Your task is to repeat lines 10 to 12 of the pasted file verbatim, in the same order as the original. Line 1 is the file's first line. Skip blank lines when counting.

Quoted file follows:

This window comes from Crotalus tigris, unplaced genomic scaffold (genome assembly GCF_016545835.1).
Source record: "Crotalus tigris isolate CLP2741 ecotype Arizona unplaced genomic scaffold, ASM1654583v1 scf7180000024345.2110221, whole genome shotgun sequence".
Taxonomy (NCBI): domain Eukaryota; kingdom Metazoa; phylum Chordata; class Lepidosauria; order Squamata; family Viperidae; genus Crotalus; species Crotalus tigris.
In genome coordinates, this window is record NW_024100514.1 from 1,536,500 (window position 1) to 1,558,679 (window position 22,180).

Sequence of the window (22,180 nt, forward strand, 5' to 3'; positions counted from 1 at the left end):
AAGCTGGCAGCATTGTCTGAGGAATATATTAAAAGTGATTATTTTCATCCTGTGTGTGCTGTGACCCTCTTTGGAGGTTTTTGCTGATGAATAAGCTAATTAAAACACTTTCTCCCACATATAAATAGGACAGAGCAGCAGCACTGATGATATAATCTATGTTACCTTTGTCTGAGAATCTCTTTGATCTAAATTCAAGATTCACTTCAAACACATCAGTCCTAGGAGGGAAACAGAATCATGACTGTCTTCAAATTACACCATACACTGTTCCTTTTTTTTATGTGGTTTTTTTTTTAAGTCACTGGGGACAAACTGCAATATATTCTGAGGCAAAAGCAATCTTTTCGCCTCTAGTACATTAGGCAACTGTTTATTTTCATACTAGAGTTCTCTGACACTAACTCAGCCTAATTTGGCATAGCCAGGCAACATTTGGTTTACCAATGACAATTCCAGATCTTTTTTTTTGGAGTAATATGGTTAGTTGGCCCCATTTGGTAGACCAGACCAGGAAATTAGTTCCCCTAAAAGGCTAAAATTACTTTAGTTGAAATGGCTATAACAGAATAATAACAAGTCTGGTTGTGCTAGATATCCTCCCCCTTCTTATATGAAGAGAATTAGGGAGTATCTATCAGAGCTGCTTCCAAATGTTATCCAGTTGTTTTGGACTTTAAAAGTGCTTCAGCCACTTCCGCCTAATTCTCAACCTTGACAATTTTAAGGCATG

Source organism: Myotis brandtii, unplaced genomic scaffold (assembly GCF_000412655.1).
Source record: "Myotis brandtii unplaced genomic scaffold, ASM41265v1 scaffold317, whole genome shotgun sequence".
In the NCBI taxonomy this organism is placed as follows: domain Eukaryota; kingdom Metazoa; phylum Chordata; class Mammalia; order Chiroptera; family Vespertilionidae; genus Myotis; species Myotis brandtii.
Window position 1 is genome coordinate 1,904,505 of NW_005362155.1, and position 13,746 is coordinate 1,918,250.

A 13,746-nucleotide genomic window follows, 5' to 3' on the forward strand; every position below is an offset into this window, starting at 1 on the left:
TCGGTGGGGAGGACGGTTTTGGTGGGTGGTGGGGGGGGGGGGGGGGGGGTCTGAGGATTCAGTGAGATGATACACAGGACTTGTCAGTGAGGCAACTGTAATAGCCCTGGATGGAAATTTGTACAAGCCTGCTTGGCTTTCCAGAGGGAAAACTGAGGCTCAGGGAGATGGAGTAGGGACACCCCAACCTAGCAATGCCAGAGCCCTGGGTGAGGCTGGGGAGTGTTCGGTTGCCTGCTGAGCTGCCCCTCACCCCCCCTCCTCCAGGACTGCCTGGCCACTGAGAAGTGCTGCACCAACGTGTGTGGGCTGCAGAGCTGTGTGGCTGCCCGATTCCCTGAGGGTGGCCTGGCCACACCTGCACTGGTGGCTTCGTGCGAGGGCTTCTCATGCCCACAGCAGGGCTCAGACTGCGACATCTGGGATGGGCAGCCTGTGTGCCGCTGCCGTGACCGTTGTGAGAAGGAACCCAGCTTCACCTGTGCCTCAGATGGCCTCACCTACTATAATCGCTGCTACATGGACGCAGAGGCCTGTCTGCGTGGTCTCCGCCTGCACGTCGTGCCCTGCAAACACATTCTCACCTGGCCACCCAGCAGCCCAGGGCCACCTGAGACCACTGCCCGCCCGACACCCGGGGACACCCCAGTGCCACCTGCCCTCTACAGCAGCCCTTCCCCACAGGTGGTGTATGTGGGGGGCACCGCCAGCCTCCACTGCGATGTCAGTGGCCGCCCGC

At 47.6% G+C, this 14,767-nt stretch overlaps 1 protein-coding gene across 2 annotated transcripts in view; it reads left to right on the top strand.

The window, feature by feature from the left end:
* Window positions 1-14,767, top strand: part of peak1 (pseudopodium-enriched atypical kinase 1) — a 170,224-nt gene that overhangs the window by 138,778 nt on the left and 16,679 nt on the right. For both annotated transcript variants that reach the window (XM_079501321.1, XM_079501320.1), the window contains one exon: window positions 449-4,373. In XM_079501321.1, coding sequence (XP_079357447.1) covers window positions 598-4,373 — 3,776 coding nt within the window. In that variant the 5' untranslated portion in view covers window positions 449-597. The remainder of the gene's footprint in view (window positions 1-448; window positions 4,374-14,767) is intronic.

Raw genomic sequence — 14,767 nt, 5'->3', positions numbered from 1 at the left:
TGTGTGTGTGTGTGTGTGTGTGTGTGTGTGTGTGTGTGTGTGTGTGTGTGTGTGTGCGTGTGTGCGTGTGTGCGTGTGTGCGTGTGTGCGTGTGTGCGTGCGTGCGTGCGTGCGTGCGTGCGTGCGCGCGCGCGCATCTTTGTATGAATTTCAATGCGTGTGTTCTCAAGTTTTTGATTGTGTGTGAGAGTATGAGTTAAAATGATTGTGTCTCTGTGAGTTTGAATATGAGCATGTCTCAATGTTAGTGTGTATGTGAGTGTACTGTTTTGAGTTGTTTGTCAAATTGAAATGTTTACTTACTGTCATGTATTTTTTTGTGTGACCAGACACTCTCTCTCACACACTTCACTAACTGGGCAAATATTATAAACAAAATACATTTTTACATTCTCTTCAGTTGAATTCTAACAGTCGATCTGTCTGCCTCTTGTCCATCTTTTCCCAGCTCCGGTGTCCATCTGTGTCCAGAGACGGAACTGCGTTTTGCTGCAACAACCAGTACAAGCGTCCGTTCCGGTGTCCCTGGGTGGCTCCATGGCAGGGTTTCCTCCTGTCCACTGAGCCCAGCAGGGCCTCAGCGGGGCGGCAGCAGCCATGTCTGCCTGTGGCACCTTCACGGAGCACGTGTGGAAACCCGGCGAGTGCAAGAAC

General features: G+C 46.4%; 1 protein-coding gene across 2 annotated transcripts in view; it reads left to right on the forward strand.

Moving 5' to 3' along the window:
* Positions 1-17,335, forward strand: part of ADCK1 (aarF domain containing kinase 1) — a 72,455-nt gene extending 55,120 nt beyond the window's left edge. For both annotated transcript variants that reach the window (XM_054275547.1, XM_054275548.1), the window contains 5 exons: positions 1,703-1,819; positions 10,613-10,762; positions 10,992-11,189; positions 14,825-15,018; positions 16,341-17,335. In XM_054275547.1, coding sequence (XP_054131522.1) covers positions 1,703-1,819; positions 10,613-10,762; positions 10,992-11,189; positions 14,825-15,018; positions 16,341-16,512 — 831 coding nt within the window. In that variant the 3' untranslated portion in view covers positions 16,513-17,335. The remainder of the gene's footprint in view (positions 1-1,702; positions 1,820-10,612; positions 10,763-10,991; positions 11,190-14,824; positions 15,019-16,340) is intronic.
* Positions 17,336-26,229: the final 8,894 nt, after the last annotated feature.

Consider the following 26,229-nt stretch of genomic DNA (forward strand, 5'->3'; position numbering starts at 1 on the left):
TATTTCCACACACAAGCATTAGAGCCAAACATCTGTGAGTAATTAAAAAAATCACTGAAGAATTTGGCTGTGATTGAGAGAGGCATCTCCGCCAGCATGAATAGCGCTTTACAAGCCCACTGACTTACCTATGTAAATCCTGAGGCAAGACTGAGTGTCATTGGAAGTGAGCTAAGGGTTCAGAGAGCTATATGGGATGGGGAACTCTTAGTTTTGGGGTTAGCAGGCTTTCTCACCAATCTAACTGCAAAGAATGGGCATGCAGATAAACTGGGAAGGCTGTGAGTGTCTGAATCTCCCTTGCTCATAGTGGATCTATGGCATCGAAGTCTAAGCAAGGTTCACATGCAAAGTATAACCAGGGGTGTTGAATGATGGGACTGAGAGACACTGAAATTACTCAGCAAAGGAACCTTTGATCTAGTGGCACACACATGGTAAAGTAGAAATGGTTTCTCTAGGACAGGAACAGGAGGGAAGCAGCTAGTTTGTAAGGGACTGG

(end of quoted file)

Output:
Window position 1 is genome coordinate 1,904,505 of NW_005362155.1, and position 13,746 is coordinate 1,918,250.

A 13,746-nucleotide genomic window follows, 5' to 3' on the forward strand; every position below is an offset into this window, starting at 1 on the left:
TCGGTGGGGAGGACGGTTTTGGTGGGTGGTGGGGGGGGGGGGGGGGGGGTCTGAGGATTCAGTGAGATGATACACAGGACTTGTCAGTGAGGCAACTGTAATAGCCCTGGATGGAAATTTGTACAAGCCTGCTTGGCTTTCCAGAGGGAAAACTGAGGCTCAGGGAGATGGAGTAGGGACACCCCAACCTAGCAATGCCAGAGCCCTGGGTGAGGCTGGGGAGTGTTCGGTTGCCTGCTGAGCTGCCCCTCACCCCCCCTCCTCCAGGACTGCCTGGCCACTGAGAAGTGCTGCACCAACGTGTGTGGGCTGCAGAGCTGTGTGGCTGCCCGATTCCCTGAGGGTGGCCTGGCCACACCTGCACTGGTGGCTTCGTGCGAGGGCTTCTCATGCCCACAGCAGGGCTCAGACTGCGACATCTGGGATGGGCAGCCTGTGTGCCGCTGCCGTGACCGTTGTGAGAAGGAACCCAGCTTCACCTGTGCCTCAGATGGCCTCACCTACTATAATCGCTGCTACATGGACGCAGAGGCCTGTCTGCGTGGTCTCCGCCTGCACGTCGTGCCCTGCAAACACATTCTCACCTGGCCACCCAGCAGCCCAGGGCCACCTGAGACCACTGCCCGCCCGACACCCGGGGACACCCCAGTGCCACCTGCCCTCTACAGCAGCCCTTCCCCACAGGTGGTGTATGTGGGGGGCACCGCCAGCCTCCACTGCGATGTCAGTGGCCGCCCGC